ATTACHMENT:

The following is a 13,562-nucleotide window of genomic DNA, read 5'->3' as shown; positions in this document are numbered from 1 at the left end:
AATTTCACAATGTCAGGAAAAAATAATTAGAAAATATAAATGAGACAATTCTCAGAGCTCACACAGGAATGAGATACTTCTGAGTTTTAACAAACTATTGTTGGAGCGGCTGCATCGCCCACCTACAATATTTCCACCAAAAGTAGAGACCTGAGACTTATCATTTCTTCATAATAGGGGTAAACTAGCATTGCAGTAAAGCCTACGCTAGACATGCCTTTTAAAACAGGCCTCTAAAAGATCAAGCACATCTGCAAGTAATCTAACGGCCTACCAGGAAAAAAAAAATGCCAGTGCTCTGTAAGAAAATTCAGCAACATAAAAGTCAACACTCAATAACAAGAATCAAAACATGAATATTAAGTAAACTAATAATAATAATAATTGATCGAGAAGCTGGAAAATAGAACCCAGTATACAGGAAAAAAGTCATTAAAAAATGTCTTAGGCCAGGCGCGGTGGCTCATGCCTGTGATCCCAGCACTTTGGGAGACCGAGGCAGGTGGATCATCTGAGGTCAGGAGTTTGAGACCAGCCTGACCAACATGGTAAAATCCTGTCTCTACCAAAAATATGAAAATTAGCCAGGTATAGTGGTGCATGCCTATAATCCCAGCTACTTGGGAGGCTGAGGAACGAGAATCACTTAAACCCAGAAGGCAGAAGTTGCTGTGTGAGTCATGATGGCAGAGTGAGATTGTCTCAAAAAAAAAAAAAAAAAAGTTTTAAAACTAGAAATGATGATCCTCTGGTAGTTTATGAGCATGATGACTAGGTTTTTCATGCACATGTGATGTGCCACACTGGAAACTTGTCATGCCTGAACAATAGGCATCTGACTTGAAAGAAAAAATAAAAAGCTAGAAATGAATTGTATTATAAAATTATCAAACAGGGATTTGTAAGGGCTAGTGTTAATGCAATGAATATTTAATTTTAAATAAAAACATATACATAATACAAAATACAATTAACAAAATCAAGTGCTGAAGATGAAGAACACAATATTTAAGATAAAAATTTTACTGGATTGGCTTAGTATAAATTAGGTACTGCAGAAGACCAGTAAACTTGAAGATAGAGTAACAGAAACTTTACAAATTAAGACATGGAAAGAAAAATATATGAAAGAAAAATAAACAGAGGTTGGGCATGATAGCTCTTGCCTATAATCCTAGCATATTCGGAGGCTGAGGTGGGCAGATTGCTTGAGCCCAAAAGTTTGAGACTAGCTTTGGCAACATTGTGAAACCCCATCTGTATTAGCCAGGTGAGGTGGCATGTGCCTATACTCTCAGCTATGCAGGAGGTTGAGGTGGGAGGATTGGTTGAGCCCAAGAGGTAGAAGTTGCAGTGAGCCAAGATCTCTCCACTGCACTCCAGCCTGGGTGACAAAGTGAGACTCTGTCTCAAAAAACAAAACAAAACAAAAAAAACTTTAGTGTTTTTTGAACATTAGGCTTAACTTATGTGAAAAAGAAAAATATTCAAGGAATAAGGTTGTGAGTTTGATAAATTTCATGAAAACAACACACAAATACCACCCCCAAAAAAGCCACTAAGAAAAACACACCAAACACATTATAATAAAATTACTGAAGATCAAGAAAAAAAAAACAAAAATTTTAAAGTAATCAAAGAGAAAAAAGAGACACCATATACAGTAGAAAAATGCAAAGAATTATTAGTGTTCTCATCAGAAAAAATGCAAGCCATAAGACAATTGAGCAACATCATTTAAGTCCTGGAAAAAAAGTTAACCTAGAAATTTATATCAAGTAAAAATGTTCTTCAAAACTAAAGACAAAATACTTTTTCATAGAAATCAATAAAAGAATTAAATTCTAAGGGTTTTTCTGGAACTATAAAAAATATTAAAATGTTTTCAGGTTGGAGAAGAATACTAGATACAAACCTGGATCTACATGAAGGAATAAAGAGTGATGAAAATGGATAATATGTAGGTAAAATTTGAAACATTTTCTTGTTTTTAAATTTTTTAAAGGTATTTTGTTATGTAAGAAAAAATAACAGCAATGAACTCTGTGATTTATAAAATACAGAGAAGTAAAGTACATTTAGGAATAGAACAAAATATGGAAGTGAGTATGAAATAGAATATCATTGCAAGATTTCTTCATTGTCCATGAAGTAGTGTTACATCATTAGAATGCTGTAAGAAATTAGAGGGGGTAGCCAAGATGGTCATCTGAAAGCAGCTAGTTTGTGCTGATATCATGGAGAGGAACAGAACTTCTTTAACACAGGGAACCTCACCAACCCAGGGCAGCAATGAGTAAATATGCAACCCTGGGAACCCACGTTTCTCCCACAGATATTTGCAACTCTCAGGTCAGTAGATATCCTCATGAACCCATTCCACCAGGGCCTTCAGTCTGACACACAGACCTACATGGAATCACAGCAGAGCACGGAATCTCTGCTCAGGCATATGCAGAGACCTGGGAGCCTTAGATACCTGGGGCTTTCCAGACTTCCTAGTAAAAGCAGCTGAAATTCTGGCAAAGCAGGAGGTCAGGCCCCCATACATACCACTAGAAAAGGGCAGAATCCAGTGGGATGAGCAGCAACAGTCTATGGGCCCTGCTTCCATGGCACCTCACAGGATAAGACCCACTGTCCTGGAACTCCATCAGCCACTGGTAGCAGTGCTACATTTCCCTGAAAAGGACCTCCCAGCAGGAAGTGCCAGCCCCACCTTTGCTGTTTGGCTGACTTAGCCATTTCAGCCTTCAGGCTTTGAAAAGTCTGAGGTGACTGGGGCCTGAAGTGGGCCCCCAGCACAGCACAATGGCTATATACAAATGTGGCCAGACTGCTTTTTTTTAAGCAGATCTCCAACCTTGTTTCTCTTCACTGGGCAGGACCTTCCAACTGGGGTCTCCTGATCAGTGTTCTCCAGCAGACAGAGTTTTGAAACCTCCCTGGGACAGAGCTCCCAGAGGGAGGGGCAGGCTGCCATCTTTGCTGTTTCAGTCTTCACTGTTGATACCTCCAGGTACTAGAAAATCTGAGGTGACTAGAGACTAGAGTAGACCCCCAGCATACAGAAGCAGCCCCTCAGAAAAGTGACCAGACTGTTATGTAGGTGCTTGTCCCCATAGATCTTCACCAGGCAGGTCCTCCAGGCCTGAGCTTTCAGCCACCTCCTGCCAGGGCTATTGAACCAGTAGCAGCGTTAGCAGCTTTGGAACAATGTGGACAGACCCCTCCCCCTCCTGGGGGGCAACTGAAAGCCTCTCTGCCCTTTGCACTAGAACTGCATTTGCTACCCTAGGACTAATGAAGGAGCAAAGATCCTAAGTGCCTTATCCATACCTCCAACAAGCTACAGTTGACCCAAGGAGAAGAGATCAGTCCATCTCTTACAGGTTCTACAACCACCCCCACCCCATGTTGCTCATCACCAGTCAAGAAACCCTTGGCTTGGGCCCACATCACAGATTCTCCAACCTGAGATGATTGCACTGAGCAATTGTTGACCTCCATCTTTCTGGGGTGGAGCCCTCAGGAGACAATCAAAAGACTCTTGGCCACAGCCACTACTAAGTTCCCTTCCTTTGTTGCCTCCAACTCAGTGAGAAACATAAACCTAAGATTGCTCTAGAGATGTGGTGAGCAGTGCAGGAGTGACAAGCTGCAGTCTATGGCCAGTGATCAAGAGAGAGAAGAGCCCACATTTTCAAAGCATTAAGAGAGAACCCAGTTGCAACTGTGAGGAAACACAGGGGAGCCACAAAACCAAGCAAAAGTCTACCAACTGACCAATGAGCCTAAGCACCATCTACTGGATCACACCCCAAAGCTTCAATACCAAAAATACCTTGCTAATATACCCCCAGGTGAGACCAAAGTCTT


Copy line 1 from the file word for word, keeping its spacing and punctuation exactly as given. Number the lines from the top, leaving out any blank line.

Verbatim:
The following is a 13,562-nucleotide window of genomic DNA, read 5'->3' as shown; positions in this document are numbered from 1 at the left end: